Heitzeg is very much aware that there are those who would criticize so much literalism in music (such as his use of chord shifts every 3.6 seconds in the economics movement as a sonic metaphor for the fact that every 3.6 seconds someone dies of hunger). Still, he is confident he isn’t clouding the art. “Someone who took me to task over that would be missing the point of the piece, because to me music is about being inclusive not exclusive. That includes all aspects of life.” With a nod to John Cage, he says he agrees that “music is everything, but I will also say that each human being is an instrument, that each of us is music. We have our own pitch, the body vibrates at its own unique rhythm, so extending that out I included instruments that are not normally viewed as musical instruments. In my mind, I need to do that to break down barriers musically as a metaphor for breaking down boundaries in terms of people having racist views or being intolerant.”
He also acknowledges that his music is programmatic and that there are those who divide music into programmatic and absolute categories, usually considering the later as better music. He counters, however, that “music is not about being closed-minded. Music is about open-minded freedom, wildness, the celebration of individual voices. And if you shut down one voice then you negate what the message of music is, for me anyway.”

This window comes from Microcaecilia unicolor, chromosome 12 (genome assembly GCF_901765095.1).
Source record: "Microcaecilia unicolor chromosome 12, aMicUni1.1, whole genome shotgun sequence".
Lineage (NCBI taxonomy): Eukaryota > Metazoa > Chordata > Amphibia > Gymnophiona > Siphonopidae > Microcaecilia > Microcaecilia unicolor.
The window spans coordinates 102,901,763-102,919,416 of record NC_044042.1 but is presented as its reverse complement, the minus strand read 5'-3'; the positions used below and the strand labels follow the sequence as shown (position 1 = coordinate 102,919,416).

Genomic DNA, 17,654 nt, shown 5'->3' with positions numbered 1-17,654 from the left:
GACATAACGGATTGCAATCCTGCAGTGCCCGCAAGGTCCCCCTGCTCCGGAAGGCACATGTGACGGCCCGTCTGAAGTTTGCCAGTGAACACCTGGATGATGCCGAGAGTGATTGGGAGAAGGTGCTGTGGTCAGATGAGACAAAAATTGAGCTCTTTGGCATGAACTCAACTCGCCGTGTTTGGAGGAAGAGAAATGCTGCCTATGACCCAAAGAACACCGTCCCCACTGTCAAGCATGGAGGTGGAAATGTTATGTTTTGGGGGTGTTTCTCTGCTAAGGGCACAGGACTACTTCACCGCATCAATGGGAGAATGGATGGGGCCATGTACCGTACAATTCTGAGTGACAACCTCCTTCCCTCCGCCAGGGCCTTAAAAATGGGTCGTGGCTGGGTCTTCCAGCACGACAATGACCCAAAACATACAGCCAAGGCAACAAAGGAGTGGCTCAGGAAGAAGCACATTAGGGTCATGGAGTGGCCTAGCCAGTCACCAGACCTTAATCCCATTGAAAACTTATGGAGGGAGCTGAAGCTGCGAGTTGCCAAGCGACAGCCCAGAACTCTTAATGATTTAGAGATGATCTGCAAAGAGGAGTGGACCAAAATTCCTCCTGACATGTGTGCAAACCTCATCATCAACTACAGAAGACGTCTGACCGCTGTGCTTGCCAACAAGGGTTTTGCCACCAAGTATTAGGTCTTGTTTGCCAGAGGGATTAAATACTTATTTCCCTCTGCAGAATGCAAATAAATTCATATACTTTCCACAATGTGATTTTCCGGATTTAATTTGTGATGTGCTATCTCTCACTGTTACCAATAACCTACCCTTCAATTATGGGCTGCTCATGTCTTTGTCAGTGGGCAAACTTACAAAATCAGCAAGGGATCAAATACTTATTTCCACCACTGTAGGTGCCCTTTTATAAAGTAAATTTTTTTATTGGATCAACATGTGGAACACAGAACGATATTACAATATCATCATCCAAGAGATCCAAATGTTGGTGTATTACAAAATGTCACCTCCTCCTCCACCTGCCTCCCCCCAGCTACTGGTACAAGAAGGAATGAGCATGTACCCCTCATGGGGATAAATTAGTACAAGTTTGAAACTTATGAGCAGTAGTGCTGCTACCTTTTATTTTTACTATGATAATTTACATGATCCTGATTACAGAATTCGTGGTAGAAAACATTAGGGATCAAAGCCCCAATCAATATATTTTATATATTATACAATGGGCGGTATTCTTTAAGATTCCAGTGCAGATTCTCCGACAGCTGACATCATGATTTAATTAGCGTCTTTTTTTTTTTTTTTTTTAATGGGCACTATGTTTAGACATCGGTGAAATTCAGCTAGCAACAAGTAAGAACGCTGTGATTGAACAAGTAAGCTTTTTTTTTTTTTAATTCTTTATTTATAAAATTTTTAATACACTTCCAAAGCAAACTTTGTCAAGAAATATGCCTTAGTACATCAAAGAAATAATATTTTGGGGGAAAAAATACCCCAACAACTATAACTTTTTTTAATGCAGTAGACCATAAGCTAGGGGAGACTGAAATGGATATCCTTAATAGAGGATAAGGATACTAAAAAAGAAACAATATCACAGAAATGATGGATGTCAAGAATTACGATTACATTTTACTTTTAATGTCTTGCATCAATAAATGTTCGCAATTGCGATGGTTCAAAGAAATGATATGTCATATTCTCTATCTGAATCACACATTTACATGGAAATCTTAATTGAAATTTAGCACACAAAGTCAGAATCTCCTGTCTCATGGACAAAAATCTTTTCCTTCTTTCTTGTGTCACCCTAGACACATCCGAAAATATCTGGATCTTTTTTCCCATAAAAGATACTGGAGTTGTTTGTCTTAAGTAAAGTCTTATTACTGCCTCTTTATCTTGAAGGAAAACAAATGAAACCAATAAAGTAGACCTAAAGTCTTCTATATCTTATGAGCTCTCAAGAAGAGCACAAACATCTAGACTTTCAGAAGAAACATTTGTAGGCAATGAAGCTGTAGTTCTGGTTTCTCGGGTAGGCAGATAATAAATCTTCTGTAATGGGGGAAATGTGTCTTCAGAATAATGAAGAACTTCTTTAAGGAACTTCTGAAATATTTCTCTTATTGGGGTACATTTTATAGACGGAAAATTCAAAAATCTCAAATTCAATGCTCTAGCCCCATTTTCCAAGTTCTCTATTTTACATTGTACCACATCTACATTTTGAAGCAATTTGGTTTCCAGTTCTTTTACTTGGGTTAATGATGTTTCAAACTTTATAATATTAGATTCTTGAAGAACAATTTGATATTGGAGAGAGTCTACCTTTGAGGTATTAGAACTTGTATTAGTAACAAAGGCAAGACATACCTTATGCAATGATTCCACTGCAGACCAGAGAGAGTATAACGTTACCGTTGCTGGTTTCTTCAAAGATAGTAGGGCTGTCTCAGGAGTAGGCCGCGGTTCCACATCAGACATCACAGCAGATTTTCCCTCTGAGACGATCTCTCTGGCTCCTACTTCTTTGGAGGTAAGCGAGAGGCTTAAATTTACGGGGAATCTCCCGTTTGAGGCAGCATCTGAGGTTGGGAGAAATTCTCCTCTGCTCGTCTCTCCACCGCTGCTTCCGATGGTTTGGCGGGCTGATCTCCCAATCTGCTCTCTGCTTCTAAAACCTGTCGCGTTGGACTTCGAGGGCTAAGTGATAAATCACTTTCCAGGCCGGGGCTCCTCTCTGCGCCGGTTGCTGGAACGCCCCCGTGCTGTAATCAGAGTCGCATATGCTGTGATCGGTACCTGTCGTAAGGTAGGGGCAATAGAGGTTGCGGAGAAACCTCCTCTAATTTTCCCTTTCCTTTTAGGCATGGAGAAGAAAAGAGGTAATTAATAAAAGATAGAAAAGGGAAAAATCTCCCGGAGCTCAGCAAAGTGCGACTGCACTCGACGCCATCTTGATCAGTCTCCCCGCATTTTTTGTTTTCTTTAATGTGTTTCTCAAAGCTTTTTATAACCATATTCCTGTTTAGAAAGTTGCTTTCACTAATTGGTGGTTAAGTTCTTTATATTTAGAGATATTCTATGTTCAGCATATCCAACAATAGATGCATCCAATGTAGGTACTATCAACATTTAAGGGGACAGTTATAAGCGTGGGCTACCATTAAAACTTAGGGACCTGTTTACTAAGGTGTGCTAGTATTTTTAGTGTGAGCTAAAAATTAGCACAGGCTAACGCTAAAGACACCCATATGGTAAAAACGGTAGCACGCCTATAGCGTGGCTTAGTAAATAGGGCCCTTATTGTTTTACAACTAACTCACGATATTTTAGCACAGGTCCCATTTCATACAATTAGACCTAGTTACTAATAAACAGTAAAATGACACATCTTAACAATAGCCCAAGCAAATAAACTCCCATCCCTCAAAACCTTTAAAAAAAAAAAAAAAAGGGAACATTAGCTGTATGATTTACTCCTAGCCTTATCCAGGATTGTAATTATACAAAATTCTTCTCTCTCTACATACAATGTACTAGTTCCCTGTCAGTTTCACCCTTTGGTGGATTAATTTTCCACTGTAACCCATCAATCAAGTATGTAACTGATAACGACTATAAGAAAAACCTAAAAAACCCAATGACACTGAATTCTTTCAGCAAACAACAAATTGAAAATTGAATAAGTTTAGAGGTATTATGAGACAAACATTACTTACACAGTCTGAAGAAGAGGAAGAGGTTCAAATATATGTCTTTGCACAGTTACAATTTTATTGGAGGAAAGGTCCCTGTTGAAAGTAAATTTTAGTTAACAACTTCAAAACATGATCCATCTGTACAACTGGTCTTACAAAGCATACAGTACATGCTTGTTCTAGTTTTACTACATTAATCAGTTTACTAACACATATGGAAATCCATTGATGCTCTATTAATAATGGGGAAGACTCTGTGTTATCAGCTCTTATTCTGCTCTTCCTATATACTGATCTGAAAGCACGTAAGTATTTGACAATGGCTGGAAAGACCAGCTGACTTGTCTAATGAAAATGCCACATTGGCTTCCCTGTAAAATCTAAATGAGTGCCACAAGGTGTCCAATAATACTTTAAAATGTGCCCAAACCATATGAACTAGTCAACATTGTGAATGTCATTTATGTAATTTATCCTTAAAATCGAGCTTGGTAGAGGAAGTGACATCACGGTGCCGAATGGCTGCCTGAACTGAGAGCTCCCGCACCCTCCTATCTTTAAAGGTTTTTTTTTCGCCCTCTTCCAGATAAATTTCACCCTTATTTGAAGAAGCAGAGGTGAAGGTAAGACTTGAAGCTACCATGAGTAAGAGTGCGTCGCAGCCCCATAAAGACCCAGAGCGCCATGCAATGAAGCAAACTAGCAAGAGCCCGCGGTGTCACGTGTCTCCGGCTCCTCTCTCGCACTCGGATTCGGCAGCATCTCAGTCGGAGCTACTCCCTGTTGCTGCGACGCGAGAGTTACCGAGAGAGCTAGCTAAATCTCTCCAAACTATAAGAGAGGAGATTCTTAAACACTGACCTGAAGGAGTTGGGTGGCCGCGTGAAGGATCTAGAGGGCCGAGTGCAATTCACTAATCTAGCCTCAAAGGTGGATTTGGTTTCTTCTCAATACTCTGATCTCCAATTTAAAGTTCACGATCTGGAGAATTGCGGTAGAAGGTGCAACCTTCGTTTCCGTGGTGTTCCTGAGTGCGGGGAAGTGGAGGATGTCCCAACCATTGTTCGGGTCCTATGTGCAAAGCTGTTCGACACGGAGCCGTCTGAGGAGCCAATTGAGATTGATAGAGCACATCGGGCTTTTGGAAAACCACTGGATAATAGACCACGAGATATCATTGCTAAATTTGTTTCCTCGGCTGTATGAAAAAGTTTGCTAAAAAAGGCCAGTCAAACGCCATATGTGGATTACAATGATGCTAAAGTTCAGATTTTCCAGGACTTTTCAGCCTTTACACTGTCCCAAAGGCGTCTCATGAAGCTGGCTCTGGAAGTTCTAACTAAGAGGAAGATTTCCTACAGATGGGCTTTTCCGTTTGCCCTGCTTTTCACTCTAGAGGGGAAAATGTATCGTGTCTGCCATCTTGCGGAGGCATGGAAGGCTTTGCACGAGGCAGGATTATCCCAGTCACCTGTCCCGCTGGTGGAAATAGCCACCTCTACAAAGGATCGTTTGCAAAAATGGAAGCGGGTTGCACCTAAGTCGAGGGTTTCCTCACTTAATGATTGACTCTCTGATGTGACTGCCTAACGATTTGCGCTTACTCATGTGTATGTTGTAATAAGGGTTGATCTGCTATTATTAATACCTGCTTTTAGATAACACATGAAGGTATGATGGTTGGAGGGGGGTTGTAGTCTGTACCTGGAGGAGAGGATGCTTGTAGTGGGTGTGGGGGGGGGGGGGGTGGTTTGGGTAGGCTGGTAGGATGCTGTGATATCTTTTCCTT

On a very basic level, Heitzeg would argue that “all music is programmatic in the sense that [composers] are shaped by our internal voice and then also by the environment.” If there are those who would criticize him for blatancy, he says that’s just fine. “I don’t care. Everybody has to have an opinion. I’m not an elitist, I’m an egalitarian, so I really feel that if they are placing me in that position they’re missing the point.” Whether the music has a verbal element or not, Heitzeg points out that music “is still a describer, it’s still a reflection.” Even when absent of words to accompany it, a composer’s music offers “a sonic cue about their relationship in life which to me is programmatic.” But Heitzeg doesn’t see verbal language as a crutch. “I think that even within a piece a person goes into an area that the words fall short, which is what’s so great about music.”
Heitzeg created the Nobel Symphony to address issues of human rights and justice while celebrating the voices of Nobel laureates. Though written specifically for its upcoming conference performance, he is hopeful the piece (or sections of it) will be played elsewhere in the future since “it’s specific to the Nobel prizes but the message is more arching than that.”
Known for addressing a range of social and environmental issues in his work, Heitzeg says he feels most comfortable communicating his ideals through music. “Music is such another world, and it’s a world in which I find that the true or the real statements about existence or the world inherent. The music can go beyond boundaries, unite and in some cases when it can’t even free people physically, it can liberate in a way that is personal and spiritual; no one can even mess with that. So for me it’s very liberating on many levels, either apolitically or politically, and it’s a very beautiful world. It’s beautiful in the sense that it puts up all aspects of life in a very clear way for me, that reveals things [in a way] a lot of other things in life fall short of.”